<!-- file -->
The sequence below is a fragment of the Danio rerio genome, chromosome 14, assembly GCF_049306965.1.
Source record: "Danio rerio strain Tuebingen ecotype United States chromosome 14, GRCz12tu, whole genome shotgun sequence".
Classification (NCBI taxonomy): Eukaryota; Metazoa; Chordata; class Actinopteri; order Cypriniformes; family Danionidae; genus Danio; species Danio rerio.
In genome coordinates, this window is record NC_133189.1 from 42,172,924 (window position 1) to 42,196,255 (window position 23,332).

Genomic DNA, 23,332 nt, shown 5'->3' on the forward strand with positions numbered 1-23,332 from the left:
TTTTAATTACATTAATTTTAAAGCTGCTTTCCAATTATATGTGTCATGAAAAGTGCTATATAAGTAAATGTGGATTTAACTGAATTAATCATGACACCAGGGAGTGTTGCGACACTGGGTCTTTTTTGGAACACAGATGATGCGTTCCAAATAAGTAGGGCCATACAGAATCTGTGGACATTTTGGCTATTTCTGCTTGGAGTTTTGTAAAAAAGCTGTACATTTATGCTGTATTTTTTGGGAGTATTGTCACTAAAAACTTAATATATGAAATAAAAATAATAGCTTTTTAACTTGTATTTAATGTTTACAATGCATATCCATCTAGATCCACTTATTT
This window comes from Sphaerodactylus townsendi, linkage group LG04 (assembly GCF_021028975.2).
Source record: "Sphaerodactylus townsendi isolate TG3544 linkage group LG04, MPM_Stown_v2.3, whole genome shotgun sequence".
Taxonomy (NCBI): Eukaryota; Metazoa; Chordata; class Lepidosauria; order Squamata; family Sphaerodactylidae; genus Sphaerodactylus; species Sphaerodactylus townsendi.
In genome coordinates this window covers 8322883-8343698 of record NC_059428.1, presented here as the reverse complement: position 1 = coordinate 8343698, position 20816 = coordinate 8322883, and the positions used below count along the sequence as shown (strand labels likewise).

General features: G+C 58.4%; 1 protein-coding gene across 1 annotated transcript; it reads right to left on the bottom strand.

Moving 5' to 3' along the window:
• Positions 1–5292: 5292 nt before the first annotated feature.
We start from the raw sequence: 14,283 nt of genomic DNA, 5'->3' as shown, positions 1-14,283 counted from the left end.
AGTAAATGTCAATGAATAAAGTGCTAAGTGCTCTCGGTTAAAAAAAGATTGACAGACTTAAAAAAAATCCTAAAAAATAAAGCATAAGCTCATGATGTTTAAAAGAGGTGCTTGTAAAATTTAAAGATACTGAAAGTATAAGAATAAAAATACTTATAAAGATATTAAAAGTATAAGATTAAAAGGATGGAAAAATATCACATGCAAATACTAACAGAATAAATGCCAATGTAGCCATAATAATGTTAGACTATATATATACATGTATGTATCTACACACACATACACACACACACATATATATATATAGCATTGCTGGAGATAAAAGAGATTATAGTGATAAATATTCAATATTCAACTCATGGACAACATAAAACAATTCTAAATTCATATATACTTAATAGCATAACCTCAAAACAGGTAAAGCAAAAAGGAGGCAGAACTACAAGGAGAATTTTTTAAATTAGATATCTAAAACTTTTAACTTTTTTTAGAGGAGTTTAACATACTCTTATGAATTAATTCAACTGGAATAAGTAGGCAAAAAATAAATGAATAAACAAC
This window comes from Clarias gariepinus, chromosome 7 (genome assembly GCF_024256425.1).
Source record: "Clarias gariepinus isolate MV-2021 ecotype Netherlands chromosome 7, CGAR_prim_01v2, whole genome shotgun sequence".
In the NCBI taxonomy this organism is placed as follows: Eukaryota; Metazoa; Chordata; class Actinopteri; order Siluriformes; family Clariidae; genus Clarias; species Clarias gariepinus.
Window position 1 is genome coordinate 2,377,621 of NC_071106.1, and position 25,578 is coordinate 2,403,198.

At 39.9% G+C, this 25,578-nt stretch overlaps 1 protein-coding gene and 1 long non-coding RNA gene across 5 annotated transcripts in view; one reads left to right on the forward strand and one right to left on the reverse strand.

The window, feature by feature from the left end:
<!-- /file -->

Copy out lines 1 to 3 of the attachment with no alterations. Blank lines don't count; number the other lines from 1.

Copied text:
The sequence below is a fragment of the Danio rerio genome, chromosome 14, assembly GCF_049306965.1.
Source record: "Danio rerio strain Tuebingen ecotype United States chromosome 14, GRCz12tu, whole genome shotgun sequence".
Classification (NCBI taxonomy): Eukaryota; Metazoa; Chordata; class Actinopteri; order Cypriniformes; family Danionidae; genus Danio; species Danio rerio.